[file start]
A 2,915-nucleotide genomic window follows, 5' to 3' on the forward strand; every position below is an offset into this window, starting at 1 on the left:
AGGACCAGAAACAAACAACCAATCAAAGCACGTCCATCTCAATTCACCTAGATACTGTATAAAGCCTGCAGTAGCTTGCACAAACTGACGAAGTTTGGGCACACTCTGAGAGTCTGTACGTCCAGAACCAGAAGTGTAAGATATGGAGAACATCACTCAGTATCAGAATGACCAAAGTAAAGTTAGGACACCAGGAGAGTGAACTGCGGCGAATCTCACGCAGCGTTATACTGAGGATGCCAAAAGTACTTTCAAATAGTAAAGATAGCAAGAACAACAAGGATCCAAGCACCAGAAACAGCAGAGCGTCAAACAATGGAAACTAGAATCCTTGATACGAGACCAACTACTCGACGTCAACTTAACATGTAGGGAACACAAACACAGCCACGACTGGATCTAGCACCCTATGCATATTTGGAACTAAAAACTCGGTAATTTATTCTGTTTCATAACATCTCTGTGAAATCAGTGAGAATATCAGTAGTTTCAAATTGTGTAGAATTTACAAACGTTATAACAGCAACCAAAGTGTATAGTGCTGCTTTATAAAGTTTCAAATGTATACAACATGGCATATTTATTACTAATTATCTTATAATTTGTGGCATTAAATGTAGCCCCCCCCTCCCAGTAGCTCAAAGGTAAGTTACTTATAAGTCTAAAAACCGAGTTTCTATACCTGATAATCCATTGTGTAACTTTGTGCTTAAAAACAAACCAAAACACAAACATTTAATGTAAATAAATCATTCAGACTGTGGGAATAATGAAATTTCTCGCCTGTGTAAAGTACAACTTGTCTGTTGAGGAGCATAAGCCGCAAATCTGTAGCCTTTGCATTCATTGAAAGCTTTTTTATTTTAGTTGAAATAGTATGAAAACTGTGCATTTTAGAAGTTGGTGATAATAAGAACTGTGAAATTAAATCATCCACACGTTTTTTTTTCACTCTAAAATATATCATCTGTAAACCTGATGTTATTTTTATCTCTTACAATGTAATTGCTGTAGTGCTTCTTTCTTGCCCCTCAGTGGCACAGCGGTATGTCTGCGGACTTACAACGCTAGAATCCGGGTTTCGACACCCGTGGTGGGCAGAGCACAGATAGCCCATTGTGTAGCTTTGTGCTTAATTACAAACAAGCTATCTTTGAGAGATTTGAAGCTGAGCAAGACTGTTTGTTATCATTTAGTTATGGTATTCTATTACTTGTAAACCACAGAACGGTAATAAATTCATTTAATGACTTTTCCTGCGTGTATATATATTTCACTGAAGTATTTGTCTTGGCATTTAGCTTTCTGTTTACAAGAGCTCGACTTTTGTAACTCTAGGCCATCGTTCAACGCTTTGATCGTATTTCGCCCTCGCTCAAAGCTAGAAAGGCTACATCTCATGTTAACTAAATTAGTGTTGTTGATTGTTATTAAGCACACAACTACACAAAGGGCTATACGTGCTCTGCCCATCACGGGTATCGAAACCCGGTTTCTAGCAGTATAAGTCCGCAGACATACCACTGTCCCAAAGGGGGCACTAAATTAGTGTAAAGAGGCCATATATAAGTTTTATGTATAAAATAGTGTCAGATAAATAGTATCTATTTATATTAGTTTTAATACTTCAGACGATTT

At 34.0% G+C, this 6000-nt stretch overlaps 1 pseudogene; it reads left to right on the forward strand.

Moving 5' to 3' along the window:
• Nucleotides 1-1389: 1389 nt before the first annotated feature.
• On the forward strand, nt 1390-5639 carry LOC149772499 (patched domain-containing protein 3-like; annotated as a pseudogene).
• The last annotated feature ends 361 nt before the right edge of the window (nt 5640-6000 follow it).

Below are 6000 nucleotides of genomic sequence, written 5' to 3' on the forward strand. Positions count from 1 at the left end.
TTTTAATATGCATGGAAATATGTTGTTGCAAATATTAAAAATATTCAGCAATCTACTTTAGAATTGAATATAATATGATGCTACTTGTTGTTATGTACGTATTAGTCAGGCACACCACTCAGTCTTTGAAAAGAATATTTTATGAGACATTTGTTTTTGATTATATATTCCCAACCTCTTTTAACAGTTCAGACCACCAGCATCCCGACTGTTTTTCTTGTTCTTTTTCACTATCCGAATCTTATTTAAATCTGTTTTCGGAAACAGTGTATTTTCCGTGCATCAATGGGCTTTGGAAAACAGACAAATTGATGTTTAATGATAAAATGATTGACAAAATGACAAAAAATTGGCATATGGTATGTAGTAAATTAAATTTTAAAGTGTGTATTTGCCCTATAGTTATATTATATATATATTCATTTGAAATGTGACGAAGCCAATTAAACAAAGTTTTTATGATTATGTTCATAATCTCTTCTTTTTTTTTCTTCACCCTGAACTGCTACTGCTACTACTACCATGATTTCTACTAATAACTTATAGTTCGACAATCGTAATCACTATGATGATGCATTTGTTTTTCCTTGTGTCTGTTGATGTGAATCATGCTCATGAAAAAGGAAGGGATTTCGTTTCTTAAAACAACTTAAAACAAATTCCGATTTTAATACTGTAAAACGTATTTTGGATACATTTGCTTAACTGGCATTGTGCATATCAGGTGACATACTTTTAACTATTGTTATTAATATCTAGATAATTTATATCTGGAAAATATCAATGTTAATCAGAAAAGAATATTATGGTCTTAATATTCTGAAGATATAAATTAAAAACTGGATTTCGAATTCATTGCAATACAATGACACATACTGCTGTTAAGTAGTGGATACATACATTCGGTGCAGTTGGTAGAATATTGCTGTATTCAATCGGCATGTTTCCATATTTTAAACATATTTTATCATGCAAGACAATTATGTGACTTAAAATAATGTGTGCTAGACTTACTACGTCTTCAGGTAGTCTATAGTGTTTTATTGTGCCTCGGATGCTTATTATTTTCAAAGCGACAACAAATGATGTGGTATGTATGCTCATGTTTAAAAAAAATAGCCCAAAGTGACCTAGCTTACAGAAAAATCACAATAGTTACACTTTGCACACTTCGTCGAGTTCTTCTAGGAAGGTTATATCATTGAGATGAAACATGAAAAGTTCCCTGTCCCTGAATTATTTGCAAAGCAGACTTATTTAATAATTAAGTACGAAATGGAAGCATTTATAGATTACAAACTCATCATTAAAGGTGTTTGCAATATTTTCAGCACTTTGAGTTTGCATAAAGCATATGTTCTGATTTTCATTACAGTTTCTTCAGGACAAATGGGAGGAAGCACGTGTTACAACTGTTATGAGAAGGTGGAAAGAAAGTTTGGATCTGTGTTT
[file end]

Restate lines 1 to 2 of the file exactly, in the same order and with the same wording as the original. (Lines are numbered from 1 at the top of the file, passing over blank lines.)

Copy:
A 2,915-nucleotide genomic window follows, 5' to 3' on the forward strand; every position below is an offset into this window, starting at 1 on the left:
AGGACCAGAAACAAACAACCAATCAAAGCACGTCCATCTCAATTCACCTAGATACTGTATAAAGCCTGCAGTAGCTTGCACAAACTGACGAAGTTTGGGCACACTCTGAGAGTCTGTACGTCCAGAACCAGAAGTGTAAGATATGGAGAACATCACTCAGTATCAGAATGACCAAAGTAAAGTTAGGACACCAGGAGAGTGAACTGCGGCGAATCTCACGCAGCGTTATACTGAGGATGCCAAAAGTACTTTCAAATAGTAAAGATAGCAAGAACAACAAGGATCCAAGCACCAGAAACAGCAGAGCGTCAAACAATGGAAACTAGAATCCTTGATACGAGACCAACTACTCGACGTCAACTTAACATGTAGGGAACACAAACACAGCCACGACTGGATCTAGCACCCTATGCATATTTGGAACTAAAAACTCGGTAATTTATTCTGTTTCATAACATCTCTGTGAAATCAGTGAGAATATCAGTAGTTTCAAATTGTGTAGAATTTACAAACGTTATAACAGCAACCAAAGTGTATAGTGCTGCTTTATAAAGTTTCAAATGTATACAACATGGCATATTTATTACTAATTATCTTATAATTTGTGGCATTAAATGTAGCCCCCCCCTCCCAGTAGCTCAAAGGTAAGTTACTTATAAGTCTAAAAACCGAGTTTCTATACCTGATAATCCATTGTGTAACTTTGTGCTTAAAAACAAACCAAAACACAAACATTTAATGTAAATAAATCATTCAGACTGTGGGAATAATGAAATTTCTCGCCTGTGTAAAGTACAACTTGTCTGTTGAGGAGCATAAGCCGCAAATCTGTAGCCTTTGCATTCATTGAAAGCTTTTTTATTTTAGTTGAAATAGTATGAAAACTGTGCATTTTAGAAGTTGGTGATAATAAGAACTGTGAAATTAAATCATCCACACGTTTTTTTTTCACTCTAAAATATATCATCTGTAAACCTGATGTTATTTTTATCTCTTACAATGTAATTGCTGTAGTGCTTCTTTCTTGCCCCTCAGTGGCACAGCGGTATGTCTGCGGACTTACAACGCTAGAATCCGGGTTTCGACACCCGTGGTGGGCAGAGCACAGATAGCCCATTGTGTAGCTTTGTGCTTAATTACAAACAAGCTATCTTTGAGAGATTTGAAGCTGAGCAAGACTGTTTGTTATCATTTAGTTATGGTATTCTATTACTTGTAAACCACAGAACGGTAATAAATTCATTTAATGACTTTTCCTGCGTGTATATATATTTCACTGAAGTATTTGTCTTGGCATTTAGCTTTCTGTTTACAAGAGCTCGACTTTTGTAACTCTAGGCCATCGTTCAACGCTTTGATCGTATTTCGCCCTCGCTCAAAGCTAGAAAGGCTACATCTCATGTTAACTAAATTAGTGTTGTTGATTGTTATTAAGCACACAACTACACAAAGGGCTATACGTGCTCTGCCCATCACGGGTATCGAAACCCGGTTTCTAGCAGTATAAGTCCGCAGACATACCACTGTCCCAAAGGGGGCACTAAATTAGTGTAAAGAGGCCATATATAAGTTTTATGTATAAAATAGTGTCAGATAAATAGTATCTATTTATATTAGTTTTAATACTTCAGACGATTT